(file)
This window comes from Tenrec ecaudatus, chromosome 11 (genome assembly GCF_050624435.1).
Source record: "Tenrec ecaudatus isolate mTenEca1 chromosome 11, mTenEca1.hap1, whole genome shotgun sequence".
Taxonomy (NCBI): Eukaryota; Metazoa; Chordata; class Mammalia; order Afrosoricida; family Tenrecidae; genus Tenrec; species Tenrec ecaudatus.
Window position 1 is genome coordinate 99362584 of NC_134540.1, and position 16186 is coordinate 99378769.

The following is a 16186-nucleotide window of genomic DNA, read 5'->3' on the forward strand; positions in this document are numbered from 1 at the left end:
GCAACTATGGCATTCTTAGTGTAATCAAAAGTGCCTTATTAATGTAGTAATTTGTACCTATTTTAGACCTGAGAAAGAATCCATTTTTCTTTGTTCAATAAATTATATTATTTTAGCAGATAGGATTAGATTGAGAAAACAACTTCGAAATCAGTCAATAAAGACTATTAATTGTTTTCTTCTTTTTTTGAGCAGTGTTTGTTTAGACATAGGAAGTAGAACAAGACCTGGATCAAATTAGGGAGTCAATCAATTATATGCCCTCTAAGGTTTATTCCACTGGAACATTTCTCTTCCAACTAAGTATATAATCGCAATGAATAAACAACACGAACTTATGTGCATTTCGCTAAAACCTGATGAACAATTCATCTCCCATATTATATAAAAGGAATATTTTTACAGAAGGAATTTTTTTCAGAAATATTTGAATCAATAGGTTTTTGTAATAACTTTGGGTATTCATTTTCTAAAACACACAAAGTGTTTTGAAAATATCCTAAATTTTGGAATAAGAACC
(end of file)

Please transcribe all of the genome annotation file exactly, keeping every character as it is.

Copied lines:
This window comes from Tenrec ecaudatus, chromosome 11 (genome assembly GCF_050624435.1).
Source record: "Tenrec ecaudatus isolate mTenEca1 chromosome 11, mTenEca1.hap1, whole genome shotgun sequence".
Taxonomy (NCBI): Eukaryota; Metazoa; Chordata; class Mammalia; order Afrosoricida; family Tenrecidae; genus Tenrec; species Tenrec ecaudatus.
Window position 1 is genome coordinate 99362584 of NC_134540.1, and position 16186 is coordinate 99378769.

The following is a 16186-nucleotide window of genomic DNA, read 5'->3' on the forward strand; positions in this document are numbered from 1 at the left end:
GCAACTATGGCATTCTTAGTGTAATCAAAAGTGCCTTATTAATGTAGTAATTTGTACCTATTTTAGACCTGAGAAAGAATCCATTTTTCTTTGTTCAATAAATTATATTATTTTAGCAGATAGGATTAGATTGAGAAAACAACTTCGAAATCAGTCAATAAAGACTATTAATTGTTTTCTTCTTTTTTTGAGCAGTGTTTGTTTAGACATAGGAAGTAGAACAAGACCTGGATCAAATTAGGGAGTCAATCAATTATATGCCCTCTAAGGTTTATTCCACTGGAACATTTCTCTTCCAACTAAGTATATAATCGCAATGAATAAACAACACGAACTTATGTGCATTTCGCTAAAACCTGATGAACAATTCATCTCCCATATTATATAAAAGGAATATTTTTACAGAAGGAATTTTTTTCAGAAATATTTGAATCAATAGGTTTTTGTAATAACTTTGGGTATTCATTTTCTAAAACACACAAAGTGTTTTGAAAATATCCTAAATTTTGGAATAAGAACC